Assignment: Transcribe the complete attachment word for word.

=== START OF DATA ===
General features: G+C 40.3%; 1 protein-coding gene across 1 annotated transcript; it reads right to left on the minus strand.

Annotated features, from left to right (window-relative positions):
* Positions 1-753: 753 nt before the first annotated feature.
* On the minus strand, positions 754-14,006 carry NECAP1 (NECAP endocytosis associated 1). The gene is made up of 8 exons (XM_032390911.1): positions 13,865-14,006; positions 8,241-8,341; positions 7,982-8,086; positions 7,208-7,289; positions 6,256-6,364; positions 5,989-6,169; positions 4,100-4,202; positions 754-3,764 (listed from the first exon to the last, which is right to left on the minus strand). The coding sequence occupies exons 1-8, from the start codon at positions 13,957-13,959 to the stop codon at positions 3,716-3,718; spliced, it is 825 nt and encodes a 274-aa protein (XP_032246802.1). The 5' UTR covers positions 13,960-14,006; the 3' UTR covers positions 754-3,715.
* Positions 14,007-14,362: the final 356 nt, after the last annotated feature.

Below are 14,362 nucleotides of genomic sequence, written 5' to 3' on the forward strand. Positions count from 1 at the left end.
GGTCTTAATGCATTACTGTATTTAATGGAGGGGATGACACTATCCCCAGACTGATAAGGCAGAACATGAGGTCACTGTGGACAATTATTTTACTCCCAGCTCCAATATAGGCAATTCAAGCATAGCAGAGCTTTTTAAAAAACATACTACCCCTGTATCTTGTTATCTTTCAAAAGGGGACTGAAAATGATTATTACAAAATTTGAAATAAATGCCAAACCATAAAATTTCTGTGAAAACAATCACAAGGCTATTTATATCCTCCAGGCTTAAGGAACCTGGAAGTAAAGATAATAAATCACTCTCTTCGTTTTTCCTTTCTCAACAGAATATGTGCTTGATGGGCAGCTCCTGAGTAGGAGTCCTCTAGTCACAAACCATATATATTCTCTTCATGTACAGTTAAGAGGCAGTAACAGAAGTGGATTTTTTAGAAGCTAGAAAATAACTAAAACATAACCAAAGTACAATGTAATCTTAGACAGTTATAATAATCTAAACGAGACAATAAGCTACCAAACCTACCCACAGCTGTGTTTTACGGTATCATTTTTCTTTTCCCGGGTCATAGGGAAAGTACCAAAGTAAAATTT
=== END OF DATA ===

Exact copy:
General features: G+C 40.3%; 1 protein-coding gene across 1 annotated transcript; it reads right to left on the minus strand.

Annotated features, from left to right (window-relative positions):
* Positions 1-753: 753 nt before the first annotated feature.
* On the minus strand, positions 754-14,006 carry NECAP1 (NECAP endocytosis associated 1). The gene is made up of 8 exons (XM_032390911.1): positions 13,865-14,006; positions 8,241-8,341; positions 7,982-8,086; positions 7,208-7,289; positions 6,256-6,364; positions 5,989-6,169; positions 4,100-4,202; positions 754-3,764 (listed from the first exon to the last, which is right to left on the minus strand). The coding sequence occupies exons 1-8, from the start codon at positions 13,957-13,959 to the stop codon at positions 3,716-3,718; spliced, it is 825 nt and encodes a 274-aa protein (XP_032246802.1). The 5' UTR covers positions 13,960-14,006; the 3' UTR covers positions 754-3,715.
* Positions 14,007-14,362: the final 356 nt, after the last annotated feature.

Below are 14,362 nucleotides of genomic sequence, written 5' to 3' on the forward strand. Positions count from 1 at the left end.
GGTCTTAATGCATTACTGTATTTAATGGAGGGGATGACACTATCCCCAGACTGATAAGGCAGAACATGAGGTCACTGTGGACAATTATTTTACTCCCAGCTCCAATATAGGCAATTCAAGCATAGCAGAGCTTTTTAAAAAACATACTACCCCTGTATCTTGTTATCTTTCAAAAGGGGACTGAAAATGATTATTACAAAATTTGAAATAAATGCCAAACCATAAAATTTCTGTGAAAACAATCACAAGGCTATTTATATCCTCCAGGCTTAAGGAACCTGGAAGTAAAGATAATAAATCACTCTCTTCGTTTTTCCTTTCTCAACAGAATATGTGCTTGATGGGCAGCTCCTGAGTAGGAGTCCTCTAGTCACAAACCATATATATTCTCTTCATGTACAGTTAAGAGGCAGTAACAGAAGTGGATTTTTTAGAAGCTAGAAAATAACTAAAACATAACCAAAGTACAATGTAATCTTAGACAGTTATAATAATCTAAACGAGACAATAAGCTACCAAACCTACCCACAGCTGTGTTTTACGGTATCATTTTTCTTTTCCCGGGTCATAGGGAAAGTACCAAAGTAAAATTT